Language and Beer

So I’m now at Hong Kong airport, in transit and not even half way. The almost 10 hours flight from Sydney feels like a blur. It’s funny how on long trips, such as flights, nothing eventful happens. What this causes is a challenge for memory. That is they’re no significant timestamps for memory to operate on in order to remember the flight. There I was just sitting in my seat for 10 hours. The only distinguising changes in my consciousness was; one movie (Men in Black 3), two episodes of Breaking Bad and two episodes of the series ‘ Rome ’ – just to get me in the mood… Oh, and there was one visit to the bathroom. Aside from this what other events assist memory? None. This is why long flights seem almost dreamlike.

So now I’m at a bar in Hong Kong having a Heineken. It’s advertised as ‘extra cold’ and to my suprise, it’s bloody cold and refreshing. I’ve started going over my Italian language skills in my head. Conjugating verbs constructing useful sentences such as ‘Vorrei un biglietto per il treno’ (I’d like a ticket for the train). I’m starting to wonder how good my Italian is after all these years. I was once fluent, but am probably a bit rusty now.

Then I remember back to the crazy Italians I met in New York a few months ago. What was destined for a quite night out for dinner in ‘Little Italy’, turned in to an all night affair. The Italians who ran the bar, offered us Limoncello (a popular Italian spirit), and with out even thinking, I broke in to Italian explaining how much I loved this drink and when I lived in Perugia I’d drink it all the time in the piazza. We drank and chatted for hours, until finally ending up in China Town at 3am eating what was possibly the worst Kung Pow Chicken of my life. But the point was I spoke with them for hours in Italian without even thinking about it and with full confidence… Why? Well, because I was drunk.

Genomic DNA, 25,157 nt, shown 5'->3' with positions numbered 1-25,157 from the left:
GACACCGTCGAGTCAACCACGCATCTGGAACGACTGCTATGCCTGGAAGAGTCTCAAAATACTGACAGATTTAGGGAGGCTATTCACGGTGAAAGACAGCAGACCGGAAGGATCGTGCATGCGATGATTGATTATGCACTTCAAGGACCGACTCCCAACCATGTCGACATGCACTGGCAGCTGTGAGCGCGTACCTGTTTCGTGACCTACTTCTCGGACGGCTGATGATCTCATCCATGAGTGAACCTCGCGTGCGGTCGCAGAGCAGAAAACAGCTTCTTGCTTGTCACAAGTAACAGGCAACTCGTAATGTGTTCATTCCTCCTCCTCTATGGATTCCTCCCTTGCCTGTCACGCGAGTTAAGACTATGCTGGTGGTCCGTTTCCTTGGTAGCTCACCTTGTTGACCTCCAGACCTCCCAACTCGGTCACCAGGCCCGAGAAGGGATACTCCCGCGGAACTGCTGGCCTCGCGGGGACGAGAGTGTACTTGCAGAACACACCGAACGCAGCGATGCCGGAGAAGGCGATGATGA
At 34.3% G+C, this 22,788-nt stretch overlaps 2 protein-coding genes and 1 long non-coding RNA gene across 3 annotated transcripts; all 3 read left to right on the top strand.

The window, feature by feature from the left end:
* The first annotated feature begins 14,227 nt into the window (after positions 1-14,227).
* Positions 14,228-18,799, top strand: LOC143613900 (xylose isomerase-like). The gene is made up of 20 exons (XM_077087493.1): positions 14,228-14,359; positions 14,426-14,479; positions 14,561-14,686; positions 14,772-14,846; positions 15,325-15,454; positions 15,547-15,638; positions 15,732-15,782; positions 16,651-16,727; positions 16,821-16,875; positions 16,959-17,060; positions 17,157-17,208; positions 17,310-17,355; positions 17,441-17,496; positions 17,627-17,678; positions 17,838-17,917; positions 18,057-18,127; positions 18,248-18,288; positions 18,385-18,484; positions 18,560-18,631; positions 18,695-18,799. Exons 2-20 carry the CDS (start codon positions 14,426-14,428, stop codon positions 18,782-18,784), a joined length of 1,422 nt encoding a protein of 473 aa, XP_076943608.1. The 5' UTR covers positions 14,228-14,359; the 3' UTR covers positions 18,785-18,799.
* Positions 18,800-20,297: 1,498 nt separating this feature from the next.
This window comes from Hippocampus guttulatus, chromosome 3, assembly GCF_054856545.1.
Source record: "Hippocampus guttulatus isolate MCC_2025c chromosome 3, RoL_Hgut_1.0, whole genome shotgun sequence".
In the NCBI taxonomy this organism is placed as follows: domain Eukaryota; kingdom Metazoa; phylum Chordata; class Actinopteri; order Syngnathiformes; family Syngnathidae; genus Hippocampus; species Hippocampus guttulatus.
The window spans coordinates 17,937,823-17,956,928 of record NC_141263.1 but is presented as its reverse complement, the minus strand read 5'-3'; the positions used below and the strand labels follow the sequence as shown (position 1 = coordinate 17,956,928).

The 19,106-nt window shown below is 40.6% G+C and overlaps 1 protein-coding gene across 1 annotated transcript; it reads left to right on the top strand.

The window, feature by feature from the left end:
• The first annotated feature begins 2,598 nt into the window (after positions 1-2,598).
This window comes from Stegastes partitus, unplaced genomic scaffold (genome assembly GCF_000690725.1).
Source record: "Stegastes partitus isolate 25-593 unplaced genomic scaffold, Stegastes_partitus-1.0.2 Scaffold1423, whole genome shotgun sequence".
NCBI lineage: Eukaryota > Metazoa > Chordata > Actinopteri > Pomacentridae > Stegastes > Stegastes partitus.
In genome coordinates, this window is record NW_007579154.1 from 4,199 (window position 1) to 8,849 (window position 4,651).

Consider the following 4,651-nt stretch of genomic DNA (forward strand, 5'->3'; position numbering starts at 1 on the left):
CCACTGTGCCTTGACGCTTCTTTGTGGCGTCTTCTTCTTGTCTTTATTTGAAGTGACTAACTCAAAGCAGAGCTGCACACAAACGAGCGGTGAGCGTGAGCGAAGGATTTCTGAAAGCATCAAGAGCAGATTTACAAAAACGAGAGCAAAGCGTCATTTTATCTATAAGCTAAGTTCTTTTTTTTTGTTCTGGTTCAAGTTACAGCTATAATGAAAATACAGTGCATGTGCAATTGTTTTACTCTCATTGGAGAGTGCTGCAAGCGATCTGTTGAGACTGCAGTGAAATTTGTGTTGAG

It’s as if when you’re tipsy, you stop mentally translating from English in to Italian and simply relax and speak what you know. Just as alcohol gives you an inflated sense of confidence and lower your inhibitions, it does the same with language.

When sober I get stressed about if I’m being grammatically correct, what the other person will think and my Italian is slower because I think in English then attempt to translate in to Italian.

Psychology studies and neuroscience have shown that the areas in the brain involved in learning language as a child are totally different to the areas used when we learn a language as an adult. It’s much easier as a child when our brains are in a spongelike state and we simple mimic, comprehend, learn and speak. This is in contrast to when you learn a language at university when you’re taught grammar, sentence structure, verb conjugation etc.

I wonder if beer does the same thing? Perhaps when our inhibitions are down we stop mentally processing and categorizing everything we learn and we simply comprehend and understand. Maybe we even use the same part of the brain involved in language studies as a child.

Nevertheless I’m now trying to plan how I can be slightly inebriated when I land in Rome… Champagne breakfast on the plane?

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